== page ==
Almond and lemon cake with Earl Grey tea frosting

Today’s my birthday and what better way to celebrate than with a slice or two of this delicate and zesty almond and lemon cake?

This festive cake is one of the best examples to show that as a vegan, you can have your cake and eat it too. It’s luscious and light at the same time, consisting of three airy layers of almond and lemon sponge cake, covered with a fluffy frosting made from whipped and delicately flavoured coconut cream. With its cheerfully yellow cake layers it’s a joy to watch. And, whipped up with a simple stir-everything-together method, it’s truly one of the easiest cakes I have ever made.

lemon cake

The sponge cake is made with a combination of almond flour and almond yogurt. This gives it a lovely light and moist crumb as well as a soft almond flavour, which pairs wonderfully with the lemon and green tea flavours I added. I used rapeseed oil as the fat component, which adds a healthy dose of omega 3 fats to the batter, as well as the lovely yellow colour. To enhance the colour, I also added a pinch of turmeric – you won’t taste it, but it will lift the cake from modestly yellow to unreserved cheerfulness. The rapeseed oil will add a bit of flavour of its own, which I personally like. If it’s too pronounced for your taste, though, you can replace it with more neutrally flavoured sunflower oil or coconut oil.

lemon cake

I covered the cake with my go-to frosting: whipped coconut cream. As it’s naturally sweet, it doesn’t need any additional sugar, making it a lighter alternative to buttercream (for another delicious cake with whipped coconut cream, see my strawberry cake with lime and elderflower frosting). To make this one extra special, I infused the cream with one of my favourite flavours: green Earl Grey tea. When this green tea variety was first introduced, my black tea loving brother indignantly wondered why people thought there was any need to mess with a classic. At my special request, though, he brings me a tin of green Earl Grey tea leaves every time he visits London, grudgingly at first, but by now I’m sure he’ll be prepared to admit that green tea and bergamot just are a match made in heaven. And needless to say, I love the way they pair with the lemon-flavoured cake. Another advantage of using green tea is that it won’t discolour the cream. If you can’t get hold of green Earl Grey tea, Sencha or lemon melissa flavoured green tea make a delicious alternative.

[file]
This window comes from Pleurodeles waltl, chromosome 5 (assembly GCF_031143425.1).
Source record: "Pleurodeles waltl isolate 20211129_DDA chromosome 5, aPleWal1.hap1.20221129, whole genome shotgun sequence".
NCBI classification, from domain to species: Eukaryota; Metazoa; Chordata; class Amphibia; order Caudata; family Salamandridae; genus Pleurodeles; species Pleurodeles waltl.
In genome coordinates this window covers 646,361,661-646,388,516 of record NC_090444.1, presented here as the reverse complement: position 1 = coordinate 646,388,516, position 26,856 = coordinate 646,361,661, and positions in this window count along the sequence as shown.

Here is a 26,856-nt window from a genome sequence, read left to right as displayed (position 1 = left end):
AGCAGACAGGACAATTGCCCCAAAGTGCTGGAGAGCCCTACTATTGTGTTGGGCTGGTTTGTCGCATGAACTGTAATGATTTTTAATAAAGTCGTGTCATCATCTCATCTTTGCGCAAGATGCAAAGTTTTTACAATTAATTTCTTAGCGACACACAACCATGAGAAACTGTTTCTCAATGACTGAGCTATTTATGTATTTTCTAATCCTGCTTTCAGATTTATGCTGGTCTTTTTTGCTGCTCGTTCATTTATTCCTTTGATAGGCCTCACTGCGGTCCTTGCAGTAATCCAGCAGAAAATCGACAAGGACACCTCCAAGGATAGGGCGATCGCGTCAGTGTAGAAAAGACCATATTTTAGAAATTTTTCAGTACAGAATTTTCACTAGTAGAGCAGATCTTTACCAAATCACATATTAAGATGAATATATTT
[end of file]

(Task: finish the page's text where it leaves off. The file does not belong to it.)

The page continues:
Now all that’s left to do is top the cake with fresh fruits, flowers and herb leaves and share it with your favourite people.


lemon cake

Almond and lemon cake with Earl Grey tea frosting – serves 10


for the cake:

  • 350 g all-purpose flour
  • 100 g almond flour
  • 240 g caster sugar
  • 2 tsp. baking powder
  • 1½ tsp. baking soda
  • ½ tsp. turmeric (optional, just for the pretty yellow colour)
  • pinch of salt
  • zest of 2 lemons, finely grated
  • 180 ml rapeseed oil or other vegetable oil
  • 300 g almond yogurt or other plant-based yogurt
  • 180 ml fresh lemon juice (from appr. 5 lemons)
  • 2 tsp. vanilla extract

for the frosting:

  • cream scooped off from 4 chilled tins of full-fat coconut milk. The remaining coconut liquid can be frozen and used to make dal, laksa, rendang or other soups and stews.
  • 6 bags of green Earl Grey tea or 6 teaspoons of green Earl Grey leaves. Black Earl Grey works well too, but may discolour your frosting. If you can’t get hold of green Earl Grey tea, Sencha or lemon melissa flavoured green tea make a delicious alternative.
  • 1 bag (8 g) of cream thickener, in case your coconut cream is very thin.


  • 3 ∅20 cm/ 8 inch baking tins, bottoms lined with baking parchment and sides lightly greased
  • fresh fruits, flowers and herb leaves, to decorate


lemon cake


Heat the oven to 180°C/350°F/Gas 4.

In a large mixing bowl, mix the flours with the baking powder, baking soda, turmeric, salt and lemon zest. Pour in the oil, yogurt, lemon juice and vanilla extract and stir to make a smooth batter.

Divide the batter over the three baking tins. Smooth the surface and lightly tap the tins on the work top to release any trapped air bubbles. Bake the cakes for 25-30 minutes, until golden and a toothpick inserted in the centre comes out clean.

Leave the cakes to cool in their tins for 10 minutes, then turn them out onto a wire rack to cool completely.

Meanwhile, prepare the frosting. Gently warm the coconut cream in a saucepan, then take off the heat and add the tea bags. Stirring occasionally, allow the tea to steep in the warm cream for 20 minutes.

Remove the tea bags from the pan, squeezing out as much of the cream as you can without tearing the bags. Leave the cream to cool completely, then chill until ready to use.

To assemble the layer cake, whip the cream until fluffy. If the cream is very thin, whisk in a bag of cream thickener before whipping. Cover the first cake with a thin layer of the cream, then top with the second cake. Spread on another layer of the cream, then put on the last cake, upside down for a straight and smooth finish. Cover the top and sides of the cake with coconut cream and smooth with a spatula, or with a spoon for a more robust look.

Top the cake with fruits, flowers and leaves to your liking and enjoy straight away.

lemon cake